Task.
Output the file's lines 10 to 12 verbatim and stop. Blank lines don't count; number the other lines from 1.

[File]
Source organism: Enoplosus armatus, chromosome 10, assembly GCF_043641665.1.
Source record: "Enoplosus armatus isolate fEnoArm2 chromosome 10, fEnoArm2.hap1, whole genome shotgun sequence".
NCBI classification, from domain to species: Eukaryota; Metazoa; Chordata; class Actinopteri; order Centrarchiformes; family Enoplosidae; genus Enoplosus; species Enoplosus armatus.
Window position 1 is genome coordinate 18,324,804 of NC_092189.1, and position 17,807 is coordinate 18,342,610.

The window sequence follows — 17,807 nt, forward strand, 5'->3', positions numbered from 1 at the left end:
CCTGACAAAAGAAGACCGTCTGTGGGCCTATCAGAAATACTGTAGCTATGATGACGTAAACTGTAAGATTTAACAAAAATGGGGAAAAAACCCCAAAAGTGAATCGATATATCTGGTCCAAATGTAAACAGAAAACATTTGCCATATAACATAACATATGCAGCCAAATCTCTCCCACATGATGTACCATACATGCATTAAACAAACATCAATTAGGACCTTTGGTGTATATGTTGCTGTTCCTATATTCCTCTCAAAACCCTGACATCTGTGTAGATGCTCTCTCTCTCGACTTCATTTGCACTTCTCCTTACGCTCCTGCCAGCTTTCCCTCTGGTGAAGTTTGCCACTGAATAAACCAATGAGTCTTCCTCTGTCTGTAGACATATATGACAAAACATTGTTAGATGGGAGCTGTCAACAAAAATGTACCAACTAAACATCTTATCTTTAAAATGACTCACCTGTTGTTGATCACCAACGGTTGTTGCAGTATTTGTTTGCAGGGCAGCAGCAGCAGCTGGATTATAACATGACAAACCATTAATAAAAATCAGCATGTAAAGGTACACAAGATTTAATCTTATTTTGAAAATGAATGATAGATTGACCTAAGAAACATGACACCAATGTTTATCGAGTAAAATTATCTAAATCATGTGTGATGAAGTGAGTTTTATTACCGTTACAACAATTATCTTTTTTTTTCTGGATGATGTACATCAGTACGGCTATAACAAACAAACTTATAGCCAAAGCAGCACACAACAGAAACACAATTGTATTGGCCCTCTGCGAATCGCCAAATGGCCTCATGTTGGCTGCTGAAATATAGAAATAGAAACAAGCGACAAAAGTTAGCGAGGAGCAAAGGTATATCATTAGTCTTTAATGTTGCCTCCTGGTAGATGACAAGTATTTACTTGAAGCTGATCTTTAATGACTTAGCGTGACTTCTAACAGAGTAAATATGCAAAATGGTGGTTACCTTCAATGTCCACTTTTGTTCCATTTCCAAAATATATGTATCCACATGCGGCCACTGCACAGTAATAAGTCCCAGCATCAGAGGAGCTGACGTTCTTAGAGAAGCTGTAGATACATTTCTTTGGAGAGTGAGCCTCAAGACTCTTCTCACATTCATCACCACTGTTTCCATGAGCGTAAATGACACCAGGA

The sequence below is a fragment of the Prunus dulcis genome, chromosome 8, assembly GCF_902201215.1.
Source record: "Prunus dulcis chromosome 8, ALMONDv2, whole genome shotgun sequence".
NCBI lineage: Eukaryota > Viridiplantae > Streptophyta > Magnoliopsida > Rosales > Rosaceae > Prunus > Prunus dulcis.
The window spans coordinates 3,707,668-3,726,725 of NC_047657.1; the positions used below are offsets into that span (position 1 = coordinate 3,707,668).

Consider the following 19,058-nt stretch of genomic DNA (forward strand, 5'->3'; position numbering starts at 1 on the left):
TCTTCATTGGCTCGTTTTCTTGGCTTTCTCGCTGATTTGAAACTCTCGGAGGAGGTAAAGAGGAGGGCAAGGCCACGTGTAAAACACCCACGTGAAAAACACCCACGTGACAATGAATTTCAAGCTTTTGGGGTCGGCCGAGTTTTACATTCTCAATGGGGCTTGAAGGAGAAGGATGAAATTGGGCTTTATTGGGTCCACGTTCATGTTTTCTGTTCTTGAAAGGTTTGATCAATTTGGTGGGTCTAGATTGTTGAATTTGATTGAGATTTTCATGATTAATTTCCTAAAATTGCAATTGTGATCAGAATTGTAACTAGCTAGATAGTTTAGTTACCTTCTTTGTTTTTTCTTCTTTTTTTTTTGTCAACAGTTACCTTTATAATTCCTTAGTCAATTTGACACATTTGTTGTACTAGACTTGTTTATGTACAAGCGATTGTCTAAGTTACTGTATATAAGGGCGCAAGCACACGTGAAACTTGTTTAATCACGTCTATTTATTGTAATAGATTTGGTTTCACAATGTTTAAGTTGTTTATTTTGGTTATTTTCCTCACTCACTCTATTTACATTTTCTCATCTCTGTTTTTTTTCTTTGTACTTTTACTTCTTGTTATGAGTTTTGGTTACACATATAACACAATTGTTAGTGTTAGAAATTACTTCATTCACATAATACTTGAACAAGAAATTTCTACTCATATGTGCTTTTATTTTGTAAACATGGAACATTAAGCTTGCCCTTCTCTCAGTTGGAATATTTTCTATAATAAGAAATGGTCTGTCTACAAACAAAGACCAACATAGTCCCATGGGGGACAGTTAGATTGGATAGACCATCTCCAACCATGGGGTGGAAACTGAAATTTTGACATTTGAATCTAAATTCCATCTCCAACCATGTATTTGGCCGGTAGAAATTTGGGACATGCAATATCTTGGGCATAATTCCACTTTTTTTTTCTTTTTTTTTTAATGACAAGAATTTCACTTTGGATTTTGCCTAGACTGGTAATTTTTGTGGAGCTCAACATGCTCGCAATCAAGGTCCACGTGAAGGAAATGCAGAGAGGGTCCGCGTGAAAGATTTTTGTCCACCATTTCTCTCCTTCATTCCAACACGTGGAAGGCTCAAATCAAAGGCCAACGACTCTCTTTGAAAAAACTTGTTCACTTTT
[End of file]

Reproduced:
The window spans coordinates 3,707,668-3,726,725 of NC_047657.1; the positions used below are offsets into that span (position 1 = coordinate 3,707,668).

Consider the following 19,058-nt stretch of genomic DNA (forward strand, 5'->3'; position numbering starts at 1 on the left):
TCTTCATTGGCTCGTTTTCTTGGCTTTCTCGCTGATTTGAAACTCTCGGAGGAGGTAAAGAGGAGGGCAAGGCCACGTGTAAAACACCCACGTGAAAAACACCCACGTGACAATGAATTTCAAGCTTTTGGGGTCGGCCGAGTTTTACATTCTCAATGGGGCTTGAAGGAGAAGGATGAAATTGGGCTTTATTGGGTCCACGTTCATGTTTTCTGTTCTTGAAAGGTTTGATCAATTTGGTGGGTCTAGATTGTTGAATTTGATTGAGATTTTCATGATTAATTTCCTAAAATTGCAATTGTGATCAGAATTGTAACTAGCTAGATAGTTTAGTTACCTTCTTTGTTTTTTCTTCTTTTTTTTTTGTCAACAGTTACCTTTATAATTCCTTAGTCAATTTGACACATTTGTTGTACTAGACTTGTTTATGTACAAGCGATTGTCTAAGTTACTGTATATAAGGGCGCAAGCACACGTGAAACTTGTTTAATCACGTCTATTTATTGTAATAGATTTGGTTTCACAATGTTTAAGTTGTTTATTTTGGTTATTTTCCTCACTCACTCTATTTACATTTTCTCATCTCTGTTTTTTTTCTTTGTACTTTTACTTCTTGTTATGAGTTTTGGTTACACATATAACACAATTGTTAGTGTTAGAAATTACTTCATTCACATAATACTTGAACAAGAAATTTCTACTCATATGTGCTTTTATTTTGTAAACATGGAACATTAAGCTTGCCCTTCTCTCAGTTGGAATATTTTCTATAATAAGAAATGGTCTGTCTACAAACAAAGACCAACATAGTCCCATGGGGGACAGTTAGATTGGATAGACCATCTCCAACCATGGGGTGGAAACTGAAATTTTGACATTTGAATCTAAATTCCATCTCCAACCATGTATTTGGCCGGTAGAAATTTGGGACATGCAATATCTTGGGCATAATTCCACTTTTTTTTTCTTTTTTTTTTAATGACAAGAATTTCACTTTGGATTTTGCCTAGACTGGTAATTTTTGTGGAGCTCAACATGCTCGCAATCAAGGTCCACGTGAAGGAAATGCAGAGAGGGTCCGCGTGAAAGATTTTTGTCCACCATTTCTCTCCTTCATTCCAACACGTGGAAGGCTCAAATCAAAGGCCAACGACTCTCTTTGAAAAAACTTGTTCACTTTT